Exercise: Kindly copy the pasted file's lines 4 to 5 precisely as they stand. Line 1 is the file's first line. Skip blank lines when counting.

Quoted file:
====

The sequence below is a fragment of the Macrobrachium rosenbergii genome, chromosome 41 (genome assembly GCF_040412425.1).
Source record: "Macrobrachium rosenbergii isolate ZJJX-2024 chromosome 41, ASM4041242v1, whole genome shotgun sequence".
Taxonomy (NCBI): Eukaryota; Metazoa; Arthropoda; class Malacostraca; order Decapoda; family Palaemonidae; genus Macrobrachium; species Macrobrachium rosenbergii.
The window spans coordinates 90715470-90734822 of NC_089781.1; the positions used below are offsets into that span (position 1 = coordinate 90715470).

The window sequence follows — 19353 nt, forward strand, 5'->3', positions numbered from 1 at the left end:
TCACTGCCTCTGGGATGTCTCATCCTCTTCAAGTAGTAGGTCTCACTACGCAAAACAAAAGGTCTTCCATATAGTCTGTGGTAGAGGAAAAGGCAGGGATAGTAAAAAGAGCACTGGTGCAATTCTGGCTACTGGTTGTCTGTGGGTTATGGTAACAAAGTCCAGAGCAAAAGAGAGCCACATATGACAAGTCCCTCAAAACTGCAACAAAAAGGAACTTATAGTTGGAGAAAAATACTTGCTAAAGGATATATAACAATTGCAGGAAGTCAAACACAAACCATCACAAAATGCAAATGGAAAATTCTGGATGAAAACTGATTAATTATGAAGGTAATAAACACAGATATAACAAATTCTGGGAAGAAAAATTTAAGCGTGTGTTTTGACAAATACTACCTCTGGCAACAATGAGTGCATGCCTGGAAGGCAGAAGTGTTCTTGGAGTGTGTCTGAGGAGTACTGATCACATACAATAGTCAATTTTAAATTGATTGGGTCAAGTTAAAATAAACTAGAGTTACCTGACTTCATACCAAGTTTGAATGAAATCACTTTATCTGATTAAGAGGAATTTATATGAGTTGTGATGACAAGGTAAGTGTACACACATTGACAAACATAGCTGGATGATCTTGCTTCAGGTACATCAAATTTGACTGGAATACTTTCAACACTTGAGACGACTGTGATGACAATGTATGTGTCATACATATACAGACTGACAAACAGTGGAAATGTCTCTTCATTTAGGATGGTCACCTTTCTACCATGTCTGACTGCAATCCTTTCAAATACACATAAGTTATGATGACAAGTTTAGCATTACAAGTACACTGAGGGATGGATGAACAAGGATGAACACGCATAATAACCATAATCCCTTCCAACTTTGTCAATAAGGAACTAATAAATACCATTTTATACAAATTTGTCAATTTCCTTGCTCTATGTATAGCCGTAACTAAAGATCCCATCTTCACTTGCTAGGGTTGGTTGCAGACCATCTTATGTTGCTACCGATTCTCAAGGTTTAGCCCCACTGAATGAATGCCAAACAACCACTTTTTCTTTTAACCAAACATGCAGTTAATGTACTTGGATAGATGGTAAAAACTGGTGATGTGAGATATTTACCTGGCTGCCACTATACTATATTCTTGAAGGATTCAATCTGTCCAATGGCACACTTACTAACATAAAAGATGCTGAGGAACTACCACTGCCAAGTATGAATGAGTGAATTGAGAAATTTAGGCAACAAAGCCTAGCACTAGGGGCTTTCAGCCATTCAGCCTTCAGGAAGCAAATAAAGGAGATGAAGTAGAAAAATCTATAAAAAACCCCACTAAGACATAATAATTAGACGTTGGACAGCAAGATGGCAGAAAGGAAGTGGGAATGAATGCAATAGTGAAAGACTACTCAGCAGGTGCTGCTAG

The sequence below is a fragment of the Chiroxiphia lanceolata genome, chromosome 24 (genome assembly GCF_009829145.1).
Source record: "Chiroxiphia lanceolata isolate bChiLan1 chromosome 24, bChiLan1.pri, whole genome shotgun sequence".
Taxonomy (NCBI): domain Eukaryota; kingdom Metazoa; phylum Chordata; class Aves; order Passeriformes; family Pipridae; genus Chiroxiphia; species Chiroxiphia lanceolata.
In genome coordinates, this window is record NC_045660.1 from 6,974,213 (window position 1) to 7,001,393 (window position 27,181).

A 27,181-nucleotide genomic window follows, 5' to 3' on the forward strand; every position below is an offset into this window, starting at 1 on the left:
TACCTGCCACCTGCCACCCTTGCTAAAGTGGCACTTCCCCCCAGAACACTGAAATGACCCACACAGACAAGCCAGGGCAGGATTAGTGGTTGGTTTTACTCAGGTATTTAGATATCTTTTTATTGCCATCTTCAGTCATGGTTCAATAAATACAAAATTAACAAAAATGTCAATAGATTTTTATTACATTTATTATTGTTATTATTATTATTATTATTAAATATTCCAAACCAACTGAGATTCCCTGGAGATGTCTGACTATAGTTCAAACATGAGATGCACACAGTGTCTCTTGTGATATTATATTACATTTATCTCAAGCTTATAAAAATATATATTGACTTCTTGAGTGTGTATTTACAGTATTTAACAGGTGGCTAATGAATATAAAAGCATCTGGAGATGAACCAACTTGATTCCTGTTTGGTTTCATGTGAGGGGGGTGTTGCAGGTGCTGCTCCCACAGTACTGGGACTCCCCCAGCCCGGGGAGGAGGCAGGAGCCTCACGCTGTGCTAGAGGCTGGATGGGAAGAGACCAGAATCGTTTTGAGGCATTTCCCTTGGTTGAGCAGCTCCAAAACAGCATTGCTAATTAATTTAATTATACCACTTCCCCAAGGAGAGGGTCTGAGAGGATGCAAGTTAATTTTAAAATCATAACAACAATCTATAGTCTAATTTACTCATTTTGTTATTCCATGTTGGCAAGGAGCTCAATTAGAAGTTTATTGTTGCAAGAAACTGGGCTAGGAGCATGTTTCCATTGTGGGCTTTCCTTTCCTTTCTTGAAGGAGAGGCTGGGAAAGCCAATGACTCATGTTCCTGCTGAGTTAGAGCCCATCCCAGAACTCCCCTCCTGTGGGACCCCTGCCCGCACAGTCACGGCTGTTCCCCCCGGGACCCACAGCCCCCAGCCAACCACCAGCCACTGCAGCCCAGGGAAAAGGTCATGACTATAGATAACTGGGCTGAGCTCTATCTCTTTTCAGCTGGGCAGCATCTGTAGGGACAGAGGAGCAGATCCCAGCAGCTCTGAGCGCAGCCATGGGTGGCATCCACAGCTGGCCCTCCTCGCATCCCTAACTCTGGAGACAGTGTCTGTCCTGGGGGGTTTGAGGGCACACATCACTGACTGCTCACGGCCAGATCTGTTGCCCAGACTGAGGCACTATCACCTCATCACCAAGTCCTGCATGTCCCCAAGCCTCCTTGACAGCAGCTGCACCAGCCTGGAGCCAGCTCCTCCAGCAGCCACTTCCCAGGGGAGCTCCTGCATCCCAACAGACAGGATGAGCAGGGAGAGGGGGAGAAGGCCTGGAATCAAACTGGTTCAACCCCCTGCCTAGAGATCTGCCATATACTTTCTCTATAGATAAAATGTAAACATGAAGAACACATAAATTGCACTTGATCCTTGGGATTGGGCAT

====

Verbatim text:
The window spans coordinates 90715470-90734822 of NC_089781.1; the positions used below are offsets into that span (position 1 = coordinate 90715470).

The window sequence follows — 19353 nt, forward strand, 5'->3', positions numbered from 1 at the left end: